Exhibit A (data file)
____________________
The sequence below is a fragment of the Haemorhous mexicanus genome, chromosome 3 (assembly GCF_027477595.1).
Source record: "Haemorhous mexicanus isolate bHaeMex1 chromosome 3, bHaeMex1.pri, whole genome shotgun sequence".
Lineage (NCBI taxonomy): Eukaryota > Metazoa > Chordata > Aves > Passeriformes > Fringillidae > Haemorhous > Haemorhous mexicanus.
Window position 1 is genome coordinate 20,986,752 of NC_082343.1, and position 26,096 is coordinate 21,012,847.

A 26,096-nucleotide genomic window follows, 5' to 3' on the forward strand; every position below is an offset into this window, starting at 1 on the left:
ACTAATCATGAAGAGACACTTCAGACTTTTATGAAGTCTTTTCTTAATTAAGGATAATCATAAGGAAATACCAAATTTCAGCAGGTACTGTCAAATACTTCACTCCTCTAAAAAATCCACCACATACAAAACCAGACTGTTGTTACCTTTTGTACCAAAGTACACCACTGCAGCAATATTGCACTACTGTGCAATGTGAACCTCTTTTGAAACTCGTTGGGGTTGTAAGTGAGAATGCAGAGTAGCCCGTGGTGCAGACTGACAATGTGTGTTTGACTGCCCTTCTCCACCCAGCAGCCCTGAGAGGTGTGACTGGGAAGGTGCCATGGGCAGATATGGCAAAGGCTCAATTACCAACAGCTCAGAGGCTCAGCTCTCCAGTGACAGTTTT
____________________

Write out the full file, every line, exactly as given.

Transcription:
The sequence below is a fragment of the Haemorhous mexicanus genome, chromosome 3 (assembly GCF_027477595.1).
Source record: "Haemorhous mexicanus isolate bHaeMex1 chromosome 3, bHaeMex1.pri, whole genome shotgun sequence".
Lineage (NCBI taxonomy): Eukaryota > Metazoa > Chordata > Aves > Passeriformes > Fringillidae > Haemorhous > Haemorhous mexicanus.
Window position 1 is genome coordinate 20,986,752 of NC_082343.1, and position 26,096 is coordinate 21,012,847.

A 26,096-nucleotide genomic window follows, 5' to 3' on the forward strand; every position below is an offset into this window, starting at 1 on the left:
ACTAATCATGAAGAGACACTTCAGACTTTTATGAAGTCTTTTCTTAATTAAGGATAATCATAAGGAAATACCAAATTTCAGCAGGTACTGTCAAATACTTCACTCCTCTAAAAAATCCACCACATACAAAACCAGACTGTTGTTACCTTTTGTACCAAAGTACACCACTGCAGCAATATTGCACTACTGTGCAATGTGAACCTCTTTTGAAACTCGTTGGGGTTGTAAGTGAGAATGCAGAGTAGCCCGTGGTGCAGACTGACAATGTGTGTTTGACTGCCCTTCTCCACCCAGCAGCCCTGAGAGGTGTGACTGGGAAGGTGCCATGGGCAGATATGGCAAAGGCTCAATTACCAACAGCTCAGAGGCTCAGCTCTCCAGTGACAGTTTT